Providing regular meter readings to your energy provider is extremely important, as it is how your usage is tracked and ultimately dictates how much you are charged for your gas and electricity.
The danger of not providing regular meter readings to your energy supplier is that more of your bill will be estimated. That is, your energy provider will have to use previous data to estimate how much energy they think you’ve used and charge you for that amount, rather than the actual energy you’ve used. These estimates will then dictate how much your Monthly or Quarterly Direct Debit amount is or how much you will be asked to pay when the bill lands on your doormat.
As estimated meter readings are very rarely exactly accurate, you will either end up paying too much or too little towards your energy costs.
If you are paying too much then you will build up credit on your account. You will eventually get this reimbursed when actual meter readings are provided or taken, but this could be a while and in the meantime you are out of pocket.
If the estimate is too low and you are paying too little towards your energy costs then this is even worse as you will build up debt on your account. At some point, when accurate meter readings are provided, you will be asked to repay this debt. If your estimates have been inaccurate for a number of months then this could come to a sizable sum. If you are unable to pay this debt then the energy provider can stop you from changing suppliers to get better deals or could insist that a prepayment meter is installed to gradually repay the debt over time, which would probably result in even higher energy costs.
The good news is that reading your meters is fairly straightforward. If your property only uses electricity then you only need to provide one reading, but if your property uses both gas and electricity then you will need to provide two separate meter readings.
Locate your meter(s) - remember that your gas meter may be located outside the property – and take a look at the front panel. It will look similar to one of the following:
Record all the digits shown, excluding anything after the decimal. Be sure to include any zero’s at the start. In this diagram the meter reading is 08613
Record all the digits shown, excluding digits in red. Be sure to include any zero’s at the start. In this diagram the meter reading is 08613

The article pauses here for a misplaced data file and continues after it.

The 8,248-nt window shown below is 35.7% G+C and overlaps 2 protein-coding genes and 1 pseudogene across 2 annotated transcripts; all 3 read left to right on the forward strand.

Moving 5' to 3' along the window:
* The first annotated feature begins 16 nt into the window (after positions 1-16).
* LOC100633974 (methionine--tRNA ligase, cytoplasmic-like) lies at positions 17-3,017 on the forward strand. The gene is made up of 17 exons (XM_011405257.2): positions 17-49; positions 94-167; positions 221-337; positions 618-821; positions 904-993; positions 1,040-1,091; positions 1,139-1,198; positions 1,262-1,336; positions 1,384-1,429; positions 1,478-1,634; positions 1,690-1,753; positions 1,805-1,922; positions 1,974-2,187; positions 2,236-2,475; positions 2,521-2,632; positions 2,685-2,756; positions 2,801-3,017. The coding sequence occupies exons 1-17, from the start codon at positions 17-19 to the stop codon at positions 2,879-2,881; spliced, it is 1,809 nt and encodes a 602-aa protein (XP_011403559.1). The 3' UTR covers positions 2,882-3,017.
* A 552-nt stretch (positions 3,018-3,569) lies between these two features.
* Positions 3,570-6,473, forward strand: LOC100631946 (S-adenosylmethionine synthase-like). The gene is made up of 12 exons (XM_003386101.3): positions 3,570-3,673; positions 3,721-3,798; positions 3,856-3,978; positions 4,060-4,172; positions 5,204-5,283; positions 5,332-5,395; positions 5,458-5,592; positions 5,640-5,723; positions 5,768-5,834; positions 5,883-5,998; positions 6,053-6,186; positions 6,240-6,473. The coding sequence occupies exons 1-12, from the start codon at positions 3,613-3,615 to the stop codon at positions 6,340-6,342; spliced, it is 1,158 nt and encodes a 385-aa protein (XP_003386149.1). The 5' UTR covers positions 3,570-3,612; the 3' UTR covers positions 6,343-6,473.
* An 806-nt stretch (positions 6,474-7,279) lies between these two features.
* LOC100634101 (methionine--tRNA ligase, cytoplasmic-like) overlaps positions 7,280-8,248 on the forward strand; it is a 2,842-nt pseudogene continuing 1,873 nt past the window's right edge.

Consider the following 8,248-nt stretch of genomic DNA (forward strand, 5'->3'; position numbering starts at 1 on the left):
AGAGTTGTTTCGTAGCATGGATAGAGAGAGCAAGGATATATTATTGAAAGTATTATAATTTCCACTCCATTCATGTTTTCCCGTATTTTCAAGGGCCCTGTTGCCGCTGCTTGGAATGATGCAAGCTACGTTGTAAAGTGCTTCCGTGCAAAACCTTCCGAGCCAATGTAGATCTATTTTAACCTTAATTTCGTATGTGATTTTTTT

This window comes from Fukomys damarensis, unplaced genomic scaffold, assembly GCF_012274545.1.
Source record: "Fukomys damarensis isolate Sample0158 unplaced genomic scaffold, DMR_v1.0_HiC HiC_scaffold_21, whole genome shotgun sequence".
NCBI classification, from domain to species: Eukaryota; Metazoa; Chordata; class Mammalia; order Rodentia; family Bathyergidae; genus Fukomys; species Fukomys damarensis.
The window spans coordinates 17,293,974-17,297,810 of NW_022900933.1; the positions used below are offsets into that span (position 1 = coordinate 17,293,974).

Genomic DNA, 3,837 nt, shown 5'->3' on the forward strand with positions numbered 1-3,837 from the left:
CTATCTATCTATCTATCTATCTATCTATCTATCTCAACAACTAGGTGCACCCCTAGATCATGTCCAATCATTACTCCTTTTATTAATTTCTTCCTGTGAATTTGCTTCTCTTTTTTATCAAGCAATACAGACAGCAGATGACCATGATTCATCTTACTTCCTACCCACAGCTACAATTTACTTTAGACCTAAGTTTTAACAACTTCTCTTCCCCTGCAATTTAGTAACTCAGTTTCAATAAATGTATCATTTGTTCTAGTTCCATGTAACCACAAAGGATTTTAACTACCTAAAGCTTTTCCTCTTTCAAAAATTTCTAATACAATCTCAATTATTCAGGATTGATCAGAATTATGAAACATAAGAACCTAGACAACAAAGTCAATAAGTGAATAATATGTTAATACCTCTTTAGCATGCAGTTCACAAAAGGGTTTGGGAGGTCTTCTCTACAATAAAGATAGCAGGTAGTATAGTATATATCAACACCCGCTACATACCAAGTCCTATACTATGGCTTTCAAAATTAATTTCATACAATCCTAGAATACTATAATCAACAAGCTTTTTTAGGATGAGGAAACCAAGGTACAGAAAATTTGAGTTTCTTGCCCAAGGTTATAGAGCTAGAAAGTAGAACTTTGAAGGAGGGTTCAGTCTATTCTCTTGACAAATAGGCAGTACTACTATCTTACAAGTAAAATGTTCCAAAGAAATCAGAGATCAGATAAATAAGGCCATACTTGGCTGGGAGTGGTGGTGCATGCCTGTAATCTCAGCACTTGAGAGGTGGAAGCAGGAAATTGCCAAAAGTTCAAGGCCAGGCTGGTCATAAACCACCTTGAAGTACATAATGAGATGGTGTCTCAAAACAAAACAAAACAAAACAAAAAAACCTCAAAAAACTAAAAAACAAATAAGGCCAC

Mechanical dial meter
Taking readings from a dial meter is slightly trickier. Read the dials from left to right. If an arrow is between two numbers, record the lowest of the two numbers (note that adjacent dials turn in opposite directions). Don’t record any numbers shown on red dials. In this diagram the meter reading is 8613.
Meter readings can be submitted in one of two ways. Commonly nowadays, meter readings are provided online. This requires you to login to an account that you have set up on your energy suppliers website and locate an option to ‘submit a meter reading’. Here you can just enter all of the numbers you previously noted down and submit and that’s the job done. If you don’t have an online account and want one, you can usually register on your suppliers website, or failing that over the telephone.
If you aren’t able to register an online account with your energy provider or are not overly comfortable with using a computer or the Internet, then you can also submit meter readings by phoning your supplier. The number to call to provide a reading will be shown on your bill. It’s helpful to have your account reference number to hand before you call.
As a minimum meter readings should be provided every three months, but once per month is preferable to ensure your energy costs are kept accurate - particularly during the winter months. However, you can provide meter readings as often as you like so if you want to provide meter readings more frequently than this then feel free.
If you have elderly friend or relatives or look after someone with a disability or special needs, then be sure to help them take their meter readings as well, as of course these are the people that need as much protection as possible against inflated energy bills, particularly in the colder months.